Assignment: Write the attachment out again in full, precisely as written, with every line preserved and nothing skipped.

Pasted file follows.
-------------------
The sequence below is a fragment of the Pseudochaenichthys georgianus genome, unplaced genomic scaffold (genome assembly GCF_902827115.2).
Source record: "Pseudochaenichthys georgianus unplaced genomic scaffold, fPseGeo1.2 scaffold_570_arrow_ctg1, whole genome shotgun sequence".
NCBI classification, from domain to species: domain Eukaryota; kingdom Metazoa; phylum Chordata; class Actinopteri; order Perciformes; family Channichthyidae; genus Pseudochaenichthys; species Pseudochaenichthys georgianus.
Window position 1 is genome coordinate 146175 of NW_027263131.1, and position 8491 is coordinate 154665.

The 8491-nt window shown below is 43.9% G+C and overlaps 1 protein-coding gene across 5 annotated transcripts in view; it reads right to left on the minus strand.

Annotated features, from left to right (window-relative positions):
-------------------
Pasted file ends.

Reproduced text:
The sequence below is a fragment of the Pseudochaenichthys georgianus genome, unplaced genomic scaffold (genome assembly GCF_902827115.2).
Source record: "Pseudochaenichthys georgianus unplaced genomic scaffold, fPseGeo1.2 scaffold_570_arrow_ctg1, whole genome shotgun sequence".
NCBI classification, from domain to species: domain Eukaryota; kingdom Metazoa; phylum Chordata; class Actinopteri; order Perciformes; family Channichthyidae; genus Pseudochaenichthys; species Pseudochaenichthys georgianus.
Window position 1 is genome coordinate 146175 of NW_027263131.1, and position 8491 is coordinate 154665.

The 8491-nt window shown below is 43.9% G+C and overlaps 1 protein-coding gene across 5 annotated transcripts in view; it reads right to left on the minus strand.

Annotated features, from left to right (window-relative positions):